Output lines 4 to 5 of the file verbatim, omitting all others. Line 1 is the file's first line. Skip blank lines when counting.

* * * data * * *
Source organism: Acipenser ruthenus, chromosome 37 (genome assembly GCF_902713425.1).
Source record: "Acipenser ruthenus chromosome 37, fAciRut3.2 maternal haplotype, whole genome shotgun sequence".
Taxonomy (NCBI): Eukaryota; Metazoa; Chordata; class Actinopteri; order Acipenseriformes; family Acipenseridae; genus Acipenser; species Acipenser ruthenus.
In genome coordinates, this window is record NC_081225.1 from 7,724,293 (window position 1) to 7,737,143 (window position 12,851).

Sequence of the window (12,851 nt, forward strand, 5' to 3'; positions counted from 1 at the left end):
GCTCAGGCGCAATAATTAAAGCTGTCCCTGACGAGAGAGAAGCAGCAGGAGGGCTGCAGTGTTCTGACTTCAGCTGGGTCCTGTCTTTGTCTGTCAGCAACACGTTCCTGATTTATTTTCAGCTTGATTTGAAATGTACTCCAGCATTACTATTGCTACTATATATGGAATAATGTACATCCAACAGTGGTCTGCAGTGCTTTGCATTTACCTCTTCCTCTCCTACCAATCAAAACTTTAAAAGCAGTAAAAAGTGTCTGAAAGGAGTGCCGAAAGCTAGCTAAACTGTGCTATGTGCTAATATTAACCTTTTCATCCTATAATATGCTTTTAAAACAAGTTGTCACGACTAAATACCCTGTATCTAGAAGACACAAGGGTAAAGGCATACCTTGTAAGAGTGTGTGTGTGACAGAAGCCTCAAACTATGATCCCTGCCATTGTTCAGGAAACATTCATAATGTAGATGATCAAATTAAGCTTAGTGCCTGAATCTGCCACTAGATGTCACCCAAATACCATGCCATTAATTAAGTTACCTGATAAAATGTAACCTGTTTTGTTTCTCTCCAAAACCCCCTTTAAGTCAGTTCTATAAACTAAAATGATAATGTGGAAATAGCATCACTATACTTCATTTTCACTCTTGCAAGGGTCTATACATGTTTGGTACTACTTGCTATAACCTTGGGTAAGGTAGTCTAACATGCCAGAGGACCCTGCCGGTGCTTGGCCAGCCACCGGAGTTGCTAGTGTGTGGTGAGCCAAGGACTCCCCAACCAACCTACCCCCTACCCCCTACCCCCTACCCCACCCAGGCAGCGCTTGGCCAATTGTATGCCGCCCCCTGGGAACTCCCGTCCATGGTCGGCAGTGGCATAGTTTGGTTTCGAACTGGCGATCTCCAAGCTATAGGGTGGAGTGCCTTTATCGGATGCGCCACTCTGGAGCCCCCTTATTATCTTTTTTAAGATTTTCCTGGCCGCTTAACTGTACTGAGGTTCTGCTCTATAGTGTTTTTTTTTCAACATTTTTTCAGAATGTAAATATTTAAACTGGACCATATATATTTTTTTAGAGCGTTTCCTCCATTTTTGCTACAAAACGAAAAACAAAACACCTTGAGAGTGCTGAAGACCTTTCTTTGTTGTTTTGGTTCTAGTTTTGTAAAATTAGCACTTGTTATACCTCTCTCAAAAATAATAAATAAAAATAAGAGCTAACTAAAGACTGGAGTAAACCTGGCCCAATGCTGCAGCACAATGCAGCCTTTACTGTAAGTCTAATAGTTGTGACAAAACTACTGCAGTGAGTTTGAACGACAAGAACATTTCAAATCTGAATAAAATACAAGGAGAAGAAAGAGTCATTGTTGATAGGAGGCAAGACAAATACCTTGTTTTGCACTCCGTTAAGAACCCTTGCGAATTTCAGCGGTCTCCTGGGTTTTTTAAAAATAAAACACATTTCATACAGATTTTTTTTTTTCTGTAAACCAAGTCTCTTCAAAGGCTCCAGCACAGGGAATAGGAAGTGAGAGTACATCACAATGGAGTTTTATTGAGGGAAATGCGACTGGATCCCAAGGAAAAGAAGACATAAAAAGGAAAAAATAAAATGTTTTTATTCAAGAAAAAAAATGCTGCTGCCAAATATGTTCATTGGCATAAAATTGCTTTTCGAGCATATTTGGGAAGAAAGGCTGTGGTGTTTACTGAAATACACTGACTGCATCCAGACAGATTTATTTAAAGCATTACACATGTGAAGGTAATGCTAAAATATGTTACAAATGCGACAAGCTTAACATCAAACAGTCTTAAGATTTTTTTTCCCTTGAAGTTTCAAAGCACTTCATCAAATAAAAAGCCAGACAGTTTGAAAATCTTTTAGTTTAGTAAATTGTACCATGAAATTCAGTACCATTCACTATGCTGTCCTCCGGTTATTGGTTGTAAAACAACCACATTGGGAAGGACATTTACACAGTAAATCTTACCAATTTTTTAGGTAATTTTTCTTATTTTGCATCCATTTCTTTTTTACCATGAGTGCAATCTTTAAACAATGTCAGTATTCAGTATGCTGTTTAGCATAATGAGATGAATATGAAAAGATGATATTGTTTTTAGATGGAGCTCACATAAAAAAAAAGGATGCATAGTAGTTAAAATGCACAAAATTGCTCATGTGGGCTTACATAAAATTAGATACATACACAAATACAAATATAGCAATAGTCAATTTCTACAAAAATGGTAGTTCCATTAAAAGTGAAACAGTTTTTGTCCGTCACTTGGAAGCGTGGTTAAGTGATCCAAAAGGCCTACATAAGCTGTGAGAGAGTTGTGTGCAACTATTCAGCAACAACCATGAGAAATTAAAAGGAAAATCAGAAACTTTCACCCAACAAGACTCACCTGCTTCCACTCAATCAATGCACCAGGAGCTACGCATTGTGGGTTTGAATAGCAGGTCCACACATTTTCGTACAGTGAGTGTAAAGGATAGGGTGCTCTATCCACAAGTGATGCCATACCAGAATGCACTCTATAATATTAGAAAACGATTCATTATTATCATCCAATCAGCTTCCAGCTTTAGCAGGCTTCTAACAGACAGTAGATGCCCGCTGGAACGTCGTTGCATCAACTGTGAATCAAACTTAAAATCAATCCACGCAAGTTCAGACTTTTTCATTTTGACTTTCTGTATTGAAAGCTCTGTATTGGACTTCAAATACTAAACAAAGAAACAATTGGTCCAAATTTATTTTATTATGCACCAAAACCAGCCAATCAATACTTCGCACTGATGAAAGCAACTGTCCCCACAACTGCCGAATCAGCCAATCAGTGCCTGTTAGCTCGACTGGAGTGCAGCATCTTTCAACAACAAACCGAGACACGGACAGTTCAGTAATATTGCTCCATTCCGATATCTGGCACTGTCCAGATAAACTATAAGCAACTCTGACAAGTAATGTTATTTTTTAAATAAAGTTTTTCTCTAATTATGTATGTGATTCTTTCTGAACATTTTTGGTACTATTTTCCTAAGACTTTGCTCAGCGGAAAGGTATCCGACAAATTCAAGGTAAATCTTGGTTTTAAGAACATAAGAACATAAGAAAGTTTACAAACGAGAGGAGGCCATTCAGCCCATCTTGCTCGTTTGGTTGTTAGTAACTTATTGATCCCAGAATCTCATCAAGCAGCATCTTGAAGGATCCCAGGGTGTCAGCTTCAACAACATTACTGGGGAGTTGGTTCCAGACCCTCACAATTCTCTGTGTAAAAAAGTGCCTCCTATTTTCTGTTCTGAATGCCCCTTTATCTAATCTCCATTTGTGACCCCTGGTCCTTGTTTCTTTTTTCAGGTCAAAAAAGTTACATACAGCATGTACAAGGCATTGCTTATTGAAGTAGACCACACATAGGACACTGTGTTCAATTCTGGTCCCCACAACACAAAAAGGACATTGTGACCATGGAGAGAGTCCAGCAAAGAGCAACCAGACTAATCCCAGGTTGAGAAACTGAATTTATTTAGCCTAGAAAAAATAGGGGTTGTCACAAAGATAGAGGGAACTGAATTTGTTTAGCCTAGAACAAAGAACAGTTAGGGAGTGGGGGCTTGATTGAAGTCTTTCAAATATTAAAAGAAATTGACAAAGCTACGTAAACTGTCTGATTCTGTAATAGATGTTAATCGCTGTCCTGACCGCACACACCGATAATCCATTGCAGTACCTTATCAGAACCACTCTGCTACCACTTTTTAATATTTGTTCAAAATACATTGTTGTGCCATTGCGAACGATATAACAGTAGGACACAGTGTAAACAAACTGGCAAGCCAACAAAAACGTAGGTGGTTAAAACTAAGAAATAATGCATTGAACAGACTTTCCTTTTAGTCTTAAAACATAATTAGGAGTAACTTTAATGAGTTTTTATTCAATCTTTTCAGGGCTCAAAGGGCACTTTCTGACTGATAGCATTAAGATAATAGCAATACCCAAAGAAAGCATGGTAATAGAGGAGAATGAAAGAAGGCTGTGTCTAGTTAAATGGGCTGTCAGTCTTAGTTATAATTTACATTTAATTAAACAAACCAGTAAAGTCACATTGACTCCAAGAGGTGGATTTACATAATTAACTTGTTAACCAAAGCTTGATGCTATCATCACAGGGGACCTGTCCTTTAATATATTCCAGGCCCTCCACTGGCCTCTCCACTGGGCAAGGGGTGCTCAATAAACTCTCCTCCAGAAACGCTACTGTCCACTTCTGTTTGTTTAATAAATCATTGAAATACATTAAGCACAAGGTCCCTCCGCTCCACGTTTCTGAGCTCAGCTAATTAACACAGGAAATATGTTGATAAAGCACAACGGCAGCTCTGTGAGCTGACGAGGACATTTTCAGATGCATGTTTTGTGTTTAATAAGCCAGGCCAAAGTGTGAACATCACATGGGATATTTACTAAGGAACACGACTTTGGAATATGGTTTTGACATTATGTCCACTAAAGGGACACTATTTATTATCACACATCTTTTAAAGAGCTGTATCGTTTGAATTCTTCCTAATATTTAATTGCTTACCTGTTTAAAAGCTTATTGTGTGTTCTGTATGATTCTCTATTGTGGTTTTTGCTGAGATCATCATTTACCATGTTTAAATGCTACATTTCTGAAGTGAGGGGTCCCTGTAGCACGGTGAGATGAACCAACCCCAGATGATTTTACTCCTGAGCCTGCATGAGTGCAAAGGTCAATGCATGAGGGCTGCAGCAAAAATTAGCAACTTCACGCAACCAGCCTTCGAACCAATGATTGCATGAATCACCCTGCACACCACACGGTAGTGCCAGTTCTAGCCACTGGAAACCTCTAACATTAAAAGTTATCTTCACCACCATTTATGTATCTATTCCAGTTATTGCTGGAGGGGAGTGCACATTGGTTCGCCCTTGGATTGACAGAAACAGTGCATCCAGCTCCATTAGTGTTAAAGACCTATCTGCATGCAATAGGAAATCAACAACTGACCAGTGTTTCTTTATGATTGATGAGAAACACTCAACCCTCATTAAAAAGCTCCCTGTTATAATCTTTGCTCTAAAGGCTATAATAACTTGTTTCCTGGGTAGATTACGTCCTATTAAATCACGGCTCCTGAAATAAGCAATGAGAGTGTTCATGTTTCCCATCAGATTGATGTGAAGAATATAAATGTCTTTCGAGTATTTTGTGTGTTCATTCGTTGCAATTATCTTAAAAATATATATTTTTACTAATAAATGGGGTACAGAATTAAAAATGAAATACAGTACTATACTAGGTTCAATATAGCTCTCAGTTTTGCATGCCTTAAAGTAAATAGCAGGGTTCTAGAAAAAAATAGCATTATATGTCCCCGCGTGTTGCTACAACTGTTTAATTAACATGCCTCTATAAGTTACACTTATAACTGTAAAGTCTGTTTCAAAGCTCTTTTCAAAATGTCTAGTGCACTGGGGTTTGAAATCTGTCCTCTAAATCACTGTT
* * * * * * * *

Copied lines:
In genome coordinates, this window is record NC_081225.1 from 7,724,293 (window position 1) to 7,737,143 (window position 12,851).

Sequence of the window (12,851 nt, forward strand, 5' to 3'; positions counted from 1 at the left end):